I have heard a lot of what both Steve and John A have said. I would regard a lot of what Steve has said and most of what John A has said as wrong — that makes me interested in why they do it — foolishness or ill-intent? Things like CVs help answer such questions.

    Steve: I am not backtracking or refusing to do anything. There’s nothing secret about my background. Right now I’m not applying for a job; I am simply allocating time. The Crowley situation is different. Crowley and Lowery 2000 was cited by the IPCC and many other studies. I was asking for information pertinent to the study, which Crowley has an obligation to provide. After 10 months, he failed to locate the information. What a joke. What if I adopted the same schedule for your request as Crowley did to mine?

    I’m not interested in what Mann was “doing” 7 years or what Wigley was “doing” 10 years ago – I’m interested in their papers. How have I ever indicated the faintest interest in what they were “doing”?

    Why are you trying to “assess” me – trying to figure out some way of pressuring me?

  30. John Hunter
    Posted Jul 3, 2005 at 5:55 AM | Permalink | Reply

    Per (posting #28): As regards your question “what possible advantage could there be for SM’s arguments because we don’t know his CV ?”, I have indicated, in a previous posting today, why it would be interesting and useful to see Steve’s CV. Incidentally, not having his CV is not actually an “advantage” for his arguments — quite the contrary: it renders his arguments less believable.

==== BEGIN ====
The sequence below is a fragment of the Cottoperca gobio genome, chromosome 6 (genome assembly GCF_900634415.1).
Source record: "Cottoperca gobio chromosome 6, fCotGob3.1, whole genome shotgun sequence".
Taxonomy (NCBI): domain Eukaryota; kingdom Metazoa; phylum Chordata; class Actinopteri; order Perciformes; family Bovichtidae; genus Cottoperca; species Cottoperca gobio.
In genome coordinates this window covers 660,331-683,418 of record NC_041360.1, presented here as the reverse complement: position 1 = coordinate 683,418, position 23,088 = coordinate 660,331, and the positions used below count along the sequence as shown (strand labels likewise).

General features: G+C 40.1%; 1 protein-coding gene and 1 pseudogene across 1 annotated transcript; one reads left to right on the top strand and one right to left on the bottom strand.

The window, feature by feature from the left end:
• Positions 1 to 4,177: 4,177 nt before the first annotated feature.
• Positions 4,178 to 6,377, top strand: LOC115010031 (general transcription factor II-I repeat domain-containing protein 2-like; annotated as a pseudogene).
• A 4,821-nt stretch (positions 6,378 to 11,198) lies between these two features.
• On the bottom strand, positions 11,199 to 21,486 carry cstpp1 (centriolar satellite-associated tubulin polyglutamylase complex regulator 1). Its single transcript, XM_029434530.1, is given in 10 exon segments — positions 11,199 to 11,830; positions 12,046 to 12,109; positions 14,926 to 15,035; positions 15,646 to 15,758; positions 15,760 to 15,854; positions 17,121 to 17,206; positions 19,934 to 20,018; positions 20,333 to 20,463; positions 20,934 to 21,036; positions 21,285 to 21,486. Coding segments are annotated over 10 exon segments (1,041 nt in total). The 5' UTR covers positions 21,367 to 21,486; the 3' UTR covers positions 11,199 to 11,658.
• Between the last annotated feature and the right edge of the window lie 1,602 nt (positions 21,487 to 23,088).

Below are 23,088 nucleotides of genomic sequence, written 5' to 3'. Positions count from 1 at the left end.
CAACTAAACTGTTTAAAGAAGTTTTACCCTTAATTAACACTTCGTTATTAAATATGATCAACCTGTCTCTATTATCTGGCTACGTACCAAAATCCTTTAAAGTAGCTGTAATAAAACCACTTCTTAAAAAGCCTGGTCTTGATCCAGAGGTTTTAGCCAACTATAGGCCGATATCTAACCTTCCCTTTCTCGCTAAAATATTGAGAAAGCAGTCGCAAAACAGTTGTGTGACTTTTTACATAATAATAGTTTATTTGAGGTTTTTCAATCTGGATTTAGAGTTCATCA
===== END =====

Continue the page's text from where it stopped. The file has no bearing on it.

As for your “this is the epitome of the ad hominem argument” — I can only say that this site is brim full of ad hominems, from both Steve and John A. Would you like to save me the time and count them yourself? (You could start with the thread “The Hockey Team #1″.)

  31. fFreddy
    Posted Jul 3, 2005 at 11:06 AM | Permalink | Reply

    #29 “I would regard a lot of what Steve has said and most of what John A has said as wrong”

    Good – please identify where they have gone wrong. This website has an enormous amount of detailed information and arguments, and I would be very interested to know where you have identified a flaw.

    Of course, if you just mean you disagree with their conclusions, then I guess you either don’t understand the science, or can’t be bothered to read it, and hence you prefer to make your judgements based on faith in individuals.
    This would explain your strange desire to see their personal information.

  32. David H
    Posted Jul 3, 2005 at 11:46 AM | Permalink | Reply

    Peter and John,

    Just imagine (I know it won’t happen) that at the end of the G8 Mr Blair and President Bush step forward with big smiles and say “Gentlemen we have just been studying new data and we are now satisfied that global warming is not such a problem after all. The data that has convinced of this was gathered using techniques that are proprietary and we can not therefore release it but you have our word of honour that it means we need no longer torment ourselves with this issue and can concentrate on eliminating poverty.”

    Would you insist on seeing that data?